Weather researcher
Perry Baker  /  AP
University of South Carolina professor Cary Mock is examining old records such as plantation diaries and ship logs to find out more about hurricanes in the 18th and 19th centuries.
updated 10/27/2005 1:01:46 PM ET 2005-10-27T17:01:46

In the days before satellite imaging, wind speed gauges and The Weather Channel, hurricane tracking was the province of plantation owners and ship captains.

Plantation diaries and Royal Navy ship logs, along with newspaper clippings and history books, are proving valuable to researchers looking to create a history of Atlantic Coast and Gulf Coast hurricanes that goes back as far as the American Revolution.

A comprehensive, historical database could shed more light on the Atlantic weather cycle that leads to periods of active hurricane seasons such as the one many coastal communities are experiencing now. It is also important to have the historical data so communities won't assume they are immune from being hit by multiple strong storms in short periods of time, said Cary Mock, a University of South Carolina weather researcher.

For example, South Carolina could be hit by two major hurricanes in one year, the New Orleans area could be hit by six strong storms in a decade and a hurricane could strike New York City.

"If it happened in the past, something like that can definitely happen in the future," Mock said.

The National Hurricane Center's official hurricane database goes back to 1850, but Mock has a three-year National Science Foundation grant to identify land-falling storms from New England to the Caribbean dating before the 19th century.

Mock is part of an emerging field of paleotempestology, which has gained popularity as recent hurricane seasons have grown stronger.

Researchers know there was a period of strong hurricane seasons in the 1940s and 1950s. Coincidentally, a buildup in coastal development coincided with a relatively inactive hurricane period that researchers think ended in the mid-1990s.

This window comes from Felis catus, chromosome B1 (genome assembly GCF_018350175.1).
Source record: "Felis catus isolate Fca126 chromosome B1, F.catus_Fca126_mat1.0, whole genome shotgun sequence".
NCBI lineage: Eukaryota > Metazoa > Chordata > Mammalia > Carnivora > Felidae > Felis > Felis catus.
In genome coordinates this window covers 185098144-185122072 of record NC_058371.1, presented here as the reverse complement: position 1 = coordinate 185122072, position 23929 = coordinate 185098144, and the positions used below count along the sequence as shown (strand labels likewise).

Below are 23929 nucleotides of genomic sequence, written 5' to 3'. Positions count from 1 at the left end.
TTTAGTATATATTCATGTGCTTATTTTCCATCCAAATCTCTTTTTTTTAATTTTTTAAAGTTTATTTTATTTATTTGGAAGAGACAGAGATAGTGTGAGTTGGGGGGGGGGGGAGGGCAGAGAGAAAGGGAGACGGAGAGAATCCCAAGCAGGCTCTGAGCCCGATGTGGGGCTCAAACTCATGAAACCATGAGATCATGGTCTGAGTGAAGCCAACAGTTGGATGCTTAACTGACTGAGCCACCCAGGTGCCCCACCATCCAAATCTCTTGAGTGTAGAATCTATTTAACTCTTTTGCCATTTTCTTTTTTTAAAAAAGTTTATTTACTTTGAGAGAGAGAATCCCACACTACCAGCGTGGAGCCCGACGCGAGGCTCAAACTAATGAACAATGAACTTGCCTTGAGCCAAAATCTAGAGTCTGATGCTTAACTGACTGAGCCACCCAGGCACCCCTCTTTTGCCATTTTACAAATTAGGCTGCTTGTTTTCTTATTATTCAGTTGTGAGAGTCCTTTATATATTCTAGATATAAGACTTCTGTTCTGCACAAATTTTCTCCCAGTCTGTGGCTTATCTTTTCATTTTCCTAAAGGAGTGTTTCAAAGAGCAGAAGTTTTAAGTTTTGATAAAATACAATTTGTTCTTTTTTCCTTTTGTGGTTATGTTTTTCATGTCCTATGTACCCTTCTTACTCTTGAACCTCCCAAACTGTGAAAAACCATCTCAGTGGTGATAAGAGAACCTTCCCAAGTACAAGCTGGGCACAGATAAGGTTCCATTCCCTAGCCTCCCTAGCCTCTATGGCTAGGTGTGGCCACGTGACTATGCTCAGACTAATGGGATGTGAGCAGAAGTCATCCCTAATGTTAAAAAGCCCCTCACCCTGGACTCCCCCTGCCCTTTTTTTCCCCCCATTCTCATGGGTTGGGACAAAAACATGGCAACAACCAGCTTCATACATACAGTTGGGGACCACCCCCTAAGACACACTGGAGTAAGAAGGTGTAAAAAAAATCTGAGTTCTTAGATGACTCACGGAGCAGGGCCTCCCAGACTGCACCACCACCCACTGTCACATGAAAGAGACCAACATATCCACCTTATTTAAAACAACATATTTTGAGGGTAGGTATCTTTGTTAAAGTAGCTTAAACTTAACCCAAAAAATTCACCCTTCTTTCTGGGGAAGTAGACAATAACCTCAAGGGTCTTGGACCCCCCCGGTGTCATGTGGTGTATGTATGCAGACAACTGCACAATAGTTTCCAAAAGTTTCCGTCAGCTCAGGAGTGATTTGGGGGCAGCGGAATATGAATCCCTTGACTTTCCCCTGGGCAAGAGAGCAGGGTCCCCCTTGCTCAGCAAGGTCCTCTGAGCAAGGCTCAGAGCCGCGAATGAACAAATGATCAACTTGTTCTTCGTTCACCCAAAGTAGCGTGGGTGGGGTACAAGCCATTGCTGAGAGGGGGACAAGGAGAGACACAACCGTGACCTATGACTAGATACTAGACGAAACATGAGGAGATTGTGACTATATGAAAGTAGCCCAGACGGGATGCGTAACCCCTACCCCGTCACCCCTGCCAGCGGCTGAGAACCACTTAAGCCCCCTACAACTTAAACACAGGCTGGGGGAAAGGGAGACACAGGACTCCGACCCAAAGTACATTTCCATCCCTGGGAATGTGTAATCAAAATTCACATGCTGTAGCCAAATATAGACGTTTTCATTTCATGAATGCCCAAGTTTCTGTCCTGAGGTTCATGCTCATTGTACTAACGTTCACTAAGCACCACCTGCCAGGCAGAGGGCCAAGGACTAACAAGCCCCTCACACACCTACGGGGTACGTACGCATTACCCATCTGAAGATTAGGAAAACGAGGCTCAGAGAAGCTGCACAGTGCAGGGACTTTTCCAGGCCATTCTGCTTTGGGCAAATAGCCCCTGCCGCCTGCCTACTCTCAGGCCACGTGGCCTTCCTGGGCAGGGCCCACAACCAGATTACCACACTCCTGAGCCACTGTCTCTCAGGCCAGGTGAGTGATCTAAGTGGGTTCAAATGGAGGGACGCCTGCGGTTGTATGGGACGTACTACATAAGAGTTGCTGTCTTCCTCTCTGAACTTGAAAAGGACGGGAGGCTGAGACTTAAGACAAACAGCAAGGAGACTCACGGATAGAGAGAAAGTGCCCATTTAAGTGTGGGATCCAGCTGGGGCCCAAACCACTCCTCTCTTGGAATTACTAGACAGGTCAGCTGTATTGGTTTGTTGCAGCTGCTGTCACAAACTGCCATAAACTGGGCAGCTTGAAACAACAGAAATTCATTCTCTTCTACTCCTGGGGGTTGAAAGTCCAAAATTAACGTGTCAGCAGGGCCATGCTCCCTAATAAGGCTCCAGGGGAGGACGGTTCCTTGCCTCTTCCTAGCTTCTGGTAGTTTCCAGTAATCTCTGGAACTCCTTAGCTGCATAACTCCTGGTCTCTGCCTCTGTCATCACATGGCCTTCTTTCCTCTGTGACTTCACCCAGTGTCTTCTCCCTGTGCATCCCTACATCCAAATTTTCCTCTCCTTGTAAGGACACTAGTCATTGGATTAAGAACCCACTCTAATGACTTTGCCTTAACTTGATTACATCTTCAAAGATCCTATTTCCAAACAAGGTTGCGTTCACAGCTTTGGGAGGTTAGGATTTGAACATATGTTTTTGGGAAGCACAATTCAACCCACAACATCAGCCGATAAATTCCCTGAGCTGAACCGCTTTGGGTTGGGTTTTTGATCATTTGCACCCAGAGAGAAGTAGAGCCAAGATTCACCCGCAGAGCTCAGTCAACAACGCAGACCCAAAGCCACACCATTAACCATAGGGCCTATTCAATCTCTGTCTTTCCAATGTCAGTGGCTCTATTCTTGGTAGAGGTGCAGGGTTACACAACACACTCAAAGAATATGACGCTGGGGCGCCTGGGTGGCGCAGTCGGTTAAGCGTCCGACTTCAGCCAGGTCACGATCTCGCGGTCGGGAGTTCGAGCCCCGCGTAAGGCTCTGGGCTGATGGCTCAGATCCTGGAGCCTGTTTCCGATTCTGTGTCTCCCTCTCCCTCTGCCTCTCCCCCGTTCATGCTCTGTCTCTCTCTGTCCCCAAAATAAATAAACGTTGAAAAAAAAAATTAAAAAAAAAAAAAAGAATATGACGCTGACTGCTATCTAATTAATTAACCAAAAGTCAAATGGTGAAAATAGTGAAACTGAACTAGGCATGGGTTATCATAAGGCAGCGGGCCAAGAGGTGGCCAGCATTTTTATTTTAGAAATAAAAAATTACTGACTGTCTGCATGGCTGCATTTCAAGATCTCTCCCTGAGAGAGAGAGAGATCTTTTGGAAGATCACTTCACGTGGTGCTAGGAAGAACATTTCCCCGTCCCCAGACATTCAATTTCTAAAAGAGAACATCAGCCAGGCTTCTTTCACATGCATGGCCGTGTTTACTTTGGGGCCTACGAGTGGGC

Mock's research will take him to the United Kingdom to study Royal Navy ship logs, to state historical societies to read the diaries of plantation owners and to newspaper archives for reporters' accounts of "September gales" that were not even identified as hurricanes until the mid- to late-1800s.

Some potential sources are better than others.

For big storms that hit heavily populated areas, such as the possible Category 3 hurricane that struck South Carolina in 1922, newspaper articles were helpful. But such reports cannot always be trusted without other corroborating sources.

"Every storm is the worst storm they had ever seen," he said. "That's why you need different historical sources."

His prior research has focused on South Carolina and other southeastern states. With the new grant, he plans to take a closer look at New England. Ship logs from the American whaling industry and the U.S. Navy should help paint a more complete picture of tropical storms going back to the 1700s.

Mock calls President Thomas Jefferson one of the first early weather observers. The plantation owner kept a daily weather diary "that is pretty good."

The Rev. Alexander Glennie of Georgetown kept a detailed weather record from about 1830 to 1880. The daily record even included barometric pressure _ a key hurricane indicator. His diary is preserved at the College of Charleston.

Mock also hoped to reconstruct the hurricane history of the New Orleans area. Some French logbooks have been kept in Houston but he fears many of the archives in New Orleans may have been lost in Hurricane Katrina.

"I'm a little bit worried now that one of them was hit pretty hard," he said. "I heard some reports about papers flying out of the window."

Copyright 2005 The Associated Press. All rights reserved. This material may not be published, broadcast, rewritten or redistributed.

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